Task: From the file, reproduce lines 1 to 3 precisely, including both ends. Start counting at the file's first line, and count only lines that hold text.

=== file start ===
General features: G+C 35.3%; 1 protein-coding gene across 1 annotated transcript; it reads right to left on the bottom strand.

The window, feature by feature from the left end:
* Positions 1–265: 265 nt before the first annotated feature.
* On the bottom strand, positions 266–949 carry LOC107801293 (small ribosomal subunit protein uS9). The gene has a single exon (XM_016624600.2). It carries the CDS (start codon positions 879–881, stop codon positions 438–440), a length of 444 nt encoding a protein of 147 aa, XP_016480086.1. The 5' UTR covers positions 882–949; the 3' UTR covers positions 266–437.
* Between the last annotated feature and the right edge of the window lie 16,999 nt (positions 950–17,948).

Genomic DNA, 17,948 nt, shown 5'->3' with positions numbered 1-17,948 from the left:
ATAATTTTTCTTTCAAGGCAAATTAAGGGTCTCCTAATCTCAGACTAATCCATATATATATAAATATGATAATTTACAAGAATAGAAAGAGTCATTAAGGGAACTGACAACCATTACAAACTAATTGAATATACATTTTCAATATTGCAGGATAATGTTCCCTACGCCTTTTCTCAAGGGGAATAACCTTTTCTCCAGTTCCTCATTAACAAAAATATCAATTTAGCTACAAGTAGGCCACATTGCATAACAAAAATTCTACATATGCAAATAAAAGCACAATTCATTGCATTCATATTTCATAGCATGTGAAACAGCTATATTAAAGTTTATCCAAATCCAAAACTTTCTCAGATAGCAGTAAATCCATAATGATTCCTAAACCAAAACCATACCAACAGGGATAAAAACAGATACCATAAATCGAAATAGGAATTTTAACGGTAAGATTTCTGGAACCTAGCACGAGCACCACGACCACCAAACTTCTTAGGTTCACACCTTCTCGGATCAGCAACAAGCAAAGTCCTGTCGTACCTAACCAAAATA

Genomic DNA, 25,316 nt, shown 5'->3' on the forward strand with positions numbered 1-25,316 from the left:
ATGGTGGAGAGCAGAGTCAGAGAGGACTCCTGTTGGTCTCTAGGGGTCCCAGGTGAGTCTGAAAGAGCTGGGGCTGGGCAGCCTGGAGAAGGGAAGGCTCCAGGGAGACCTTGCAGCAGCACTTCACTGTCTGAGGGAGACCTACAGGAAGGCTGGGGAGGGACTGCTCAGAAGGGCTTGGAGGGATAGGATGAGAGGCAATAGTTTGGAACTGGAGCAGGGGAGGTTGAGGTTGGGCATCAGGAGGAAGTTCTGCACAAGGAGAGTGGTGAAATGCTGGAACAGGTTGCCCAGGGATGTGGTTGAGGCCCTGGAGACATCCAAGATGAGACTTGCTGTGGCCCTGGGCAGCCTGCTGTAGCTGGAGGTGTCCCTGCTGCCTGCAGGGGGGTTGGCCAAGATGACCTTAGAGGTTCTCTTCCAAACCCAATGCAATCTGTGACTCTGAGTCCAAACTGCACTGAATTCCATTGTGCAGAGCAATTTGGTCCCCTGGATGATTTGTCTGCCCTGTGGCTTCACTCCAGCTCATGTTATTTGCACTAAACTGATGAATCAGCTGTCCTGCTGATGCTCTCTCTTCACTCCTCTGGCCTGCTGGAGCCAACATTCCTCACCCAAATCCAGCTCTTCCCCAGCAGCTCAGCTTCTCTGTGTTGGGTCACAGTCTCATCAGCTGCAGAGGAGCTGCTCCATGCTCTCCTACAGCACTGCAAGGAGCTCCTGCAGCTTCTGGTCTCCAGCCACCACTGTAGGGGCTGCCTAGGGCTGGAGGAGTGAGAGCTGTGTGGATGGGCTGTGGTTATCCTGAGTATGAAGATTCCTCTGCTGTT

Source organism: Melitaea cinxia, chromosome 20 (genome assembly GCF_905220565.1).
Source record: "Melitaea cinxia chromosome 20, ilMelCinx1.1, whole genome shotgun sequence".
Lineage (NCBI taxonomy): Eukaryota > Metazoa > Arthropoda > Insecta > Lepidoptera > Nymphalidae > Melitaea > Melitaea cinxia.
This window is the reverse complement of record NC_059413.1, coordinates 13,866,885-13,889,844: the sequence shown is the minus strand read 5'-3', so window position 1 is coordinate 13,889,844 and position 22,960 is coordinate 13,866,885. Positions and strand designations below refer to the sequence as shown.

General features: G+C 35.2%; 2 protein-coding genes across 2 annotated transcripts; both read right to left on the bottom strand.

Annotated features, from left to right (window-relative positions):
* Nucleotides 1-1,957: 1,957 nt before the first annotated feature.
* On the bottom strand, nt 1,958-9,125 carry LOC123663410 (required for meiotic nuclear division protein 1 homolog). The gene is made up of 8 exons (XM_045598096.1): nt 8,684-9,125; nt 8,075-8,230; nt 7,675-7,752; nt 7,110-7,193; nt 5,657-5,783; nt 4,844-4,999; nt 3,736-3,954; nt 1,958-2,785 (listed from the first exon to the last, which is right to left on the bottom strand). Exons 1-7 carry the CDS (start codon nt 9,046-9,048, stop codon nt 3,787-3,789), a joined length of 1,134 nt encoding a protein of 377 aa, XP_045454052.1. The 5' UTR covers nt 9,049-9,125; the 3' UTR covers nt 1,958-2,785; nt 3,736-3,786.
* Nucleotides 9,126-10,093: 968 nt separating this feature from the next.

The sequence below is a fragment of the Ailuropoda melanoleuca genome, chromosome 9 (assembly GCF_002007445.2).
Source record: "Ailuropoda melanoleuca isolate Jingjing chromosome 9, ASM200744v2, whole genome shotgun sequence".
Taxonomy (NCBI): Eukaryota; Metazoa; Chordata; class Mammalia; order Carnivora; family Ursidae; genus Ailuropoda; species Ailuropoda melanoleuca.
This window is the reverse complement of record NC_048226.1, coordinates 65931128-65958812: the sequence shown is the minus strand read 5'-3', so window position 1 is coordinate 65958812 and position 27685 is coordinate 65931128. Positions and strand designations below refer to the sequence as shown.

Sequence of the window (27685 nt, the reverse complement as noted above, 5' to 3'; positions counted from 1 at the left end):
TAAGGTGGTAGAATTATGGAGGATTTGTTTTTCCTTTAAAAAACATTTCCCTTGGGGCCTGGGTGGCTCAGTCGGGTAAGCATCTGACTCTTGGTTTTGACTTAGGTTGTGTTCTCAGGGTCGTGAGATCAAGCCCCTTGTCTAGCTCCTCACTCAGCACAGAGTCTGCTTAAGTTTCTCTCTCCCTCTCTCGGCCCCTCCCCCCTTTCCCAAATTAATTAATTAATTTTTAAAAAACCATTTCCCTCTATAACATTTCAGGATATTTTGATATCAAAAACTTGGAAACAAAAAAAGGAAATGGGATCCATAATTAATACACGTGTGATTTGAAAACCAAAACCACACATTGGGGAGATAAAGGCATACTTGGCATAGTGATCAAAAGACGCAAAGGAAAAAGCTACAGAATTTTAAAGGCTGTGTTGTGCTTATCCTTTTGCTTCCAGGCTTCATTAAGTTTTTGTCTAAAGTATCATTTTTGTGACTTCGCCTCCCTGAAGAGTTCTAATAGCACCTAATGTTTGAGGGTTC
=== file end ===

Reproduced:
General features: G+C 35.3%; 1 protein-coding gene across 1 annotated transcript; it reads right to left on the bottom strand.

The window, feature by feature from the left end:
* Positions 1–265: 265 nt before the first annotated feature.